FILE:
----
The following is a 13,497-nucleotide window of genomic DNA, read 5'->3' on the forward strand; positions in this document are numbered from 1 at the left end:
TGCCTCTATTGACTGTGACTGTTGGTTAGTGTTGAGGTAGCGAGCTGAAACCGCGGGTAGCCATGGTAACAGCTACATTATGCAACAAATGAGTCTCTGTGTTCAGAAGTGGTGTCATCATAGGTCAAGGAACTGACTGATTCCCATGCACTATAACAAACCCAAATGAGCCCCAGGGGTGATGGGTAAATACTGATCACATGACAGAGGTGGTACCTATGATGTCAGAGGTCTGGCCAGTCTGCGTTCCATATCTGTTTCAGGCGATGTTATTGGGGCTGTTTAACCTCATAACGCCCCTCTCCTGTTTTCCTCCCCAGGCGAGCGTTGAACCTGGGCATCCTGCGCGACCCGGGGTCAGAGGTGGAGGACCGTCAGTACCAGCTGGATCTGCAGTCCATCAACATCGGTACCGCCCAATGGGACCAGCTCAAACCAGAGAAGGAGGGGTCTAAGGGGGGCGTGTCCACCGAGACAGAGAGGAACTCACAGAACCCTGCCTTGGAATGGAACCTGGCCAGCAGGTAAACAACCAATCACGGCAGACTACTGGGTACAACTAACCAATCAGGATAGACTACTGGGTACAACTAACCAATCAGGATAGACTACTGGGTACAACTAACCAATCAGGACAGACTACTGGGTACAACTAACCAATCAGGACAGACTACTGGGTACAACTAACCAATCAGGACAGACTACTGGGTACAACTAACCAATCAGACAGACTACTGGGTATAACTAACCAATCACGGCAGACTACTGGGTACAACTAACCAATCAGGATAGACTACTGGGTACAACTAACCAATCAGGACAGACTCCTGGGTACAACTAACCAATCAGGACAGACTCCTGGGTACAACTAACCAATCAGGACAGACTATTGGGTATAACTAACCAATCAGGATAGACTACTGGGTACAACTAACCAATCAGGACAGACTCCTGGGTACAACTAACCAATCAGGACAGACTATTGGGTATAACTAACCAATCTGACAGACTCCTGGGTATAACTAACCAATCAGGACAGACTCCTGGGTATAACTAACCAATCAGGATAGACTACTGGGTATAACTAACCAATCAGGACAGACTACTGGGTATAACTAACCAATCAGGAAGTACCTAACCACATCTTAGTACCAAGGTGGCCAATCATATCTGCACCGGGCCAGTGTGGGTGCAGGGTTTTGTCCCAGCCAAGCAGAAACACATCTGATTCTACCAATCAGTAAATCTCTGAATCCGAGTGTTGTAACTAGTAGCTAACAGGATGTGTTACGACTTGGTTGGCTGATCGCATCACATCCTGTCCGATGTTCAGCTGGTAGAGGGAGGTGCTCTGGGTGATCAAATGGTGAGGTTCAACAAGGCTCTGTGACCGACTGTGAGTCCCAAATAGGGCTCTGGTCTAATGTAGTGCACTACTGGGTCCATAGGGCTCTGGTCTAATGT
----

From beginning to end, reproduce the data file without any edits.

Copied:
The following is a 13,497-nucleotide window of genomic DNA, read 5'->3' on the forward strand; positions in this document are numbered from 1 at the left end:
TGCCTCTATTGACTGTGACTGTTGGTTAGTGTTGAGGTAGCGAGCTGAAACCGCGGGTAGCCATGGTAACAGCTACATTATGCAACAAATGAGTCTCTGTGTTCAGAAGTGGTGTCATCATAGGTCAAGGAACTGACTGATTCCCATGCACTATAACAAACCCAAATGAGCCCCAGGGGTGATGGGTAAATACTGATCACATGACAGAGGTGGTACCTATGATGTCAGAGGTCTGGCCAGTCTGCGTTCCATATCTGTTTCAGGCGATGTTATTGGGGCTGTTTAACCTCATAACGCCCCTCTCCTGTTTTCCTCCCCAGGCGAGCGTTGAACCTGGGCATCCTGCGCGACCCGGGGTCAGAGGTGGAGGACCGTCAGTACCAGCTGGATCTGCAGTCCATCAACATCGGTACCGCCCAATGGGACCAGCTCAAACCAGAGAAGGAGGGGTCTAAGGGGGGCGTGTCCACCGAGACAGAGAGGAACTCACAGAACCCTGCCTTGGAATGGAACCTGGCCAGCAGGTAAACAACCAATCACGGCAGACTACTGGGTACAACTAACCAATCAGGATAGACTACTGGGTACAACTAACCAATCAGGATAGACTACTGGGTACAACTAACCAATCAGGACAGACTACTGGGTACAACTAACCAATCAGGACAGACTACTGGGTACAACTAACCAATCAGGACAGACTACTGGGTACAACTAACCAATCAGACAGACTACTGGGTATAACTAACCAATCACGGCAGACTACTGGGTACAACTAACCAATCAGGATAGACTACTGGGTACAACTAACCAATCAGGACAGACTCCTGGGTACAACTAACCAATCAGGACAGACTCCTGGGTACAACTAACCAATCAGGACAGACTATTGGGTATAACTAACCAATCAGGATAGACTACTGGGTACAACTAACCAATCAGGACAGACTCCTGGGTACAACTAACCAATCAGGACAGACTATTGGGTATAACTAACCAATCTGACAGACTCCTGGGTATAACTAACCAATCAGGACAGACTCCTGGGTATAACTAACCAATCAGGATAGACTACTGGGTATAACTAACCAATCAGGACAGACTACTGGGTATAACTAACCAATCAGGAAGTACCTAACCACATCTTAGTACCAAGGTGGCCAATCATATCTGCACCGGGCCAGTGTGGGTGCAGGGTTTTGTCCCAGCCAAGCAGAAACACATCTGATTCTACCAATCAGTAAATCTCTGAATCCGAGTGTTGTAACTAGTAGCTAACAGGATGTGTTACGACTTGGTTGGCTGATCGCATCACATCCTGTCCGATGTTCAGCTGGTAGAGGGAGGTGCTCTGGGTGATCAAATGGTGAGGTTCAACAAGGCTCTGTGACCGACTGTGAGTCCCAAATAGGGCTCTGGTCTAATGTAGTGCACTACTGGGTCCATAGGGCTCTGGTCTAATGT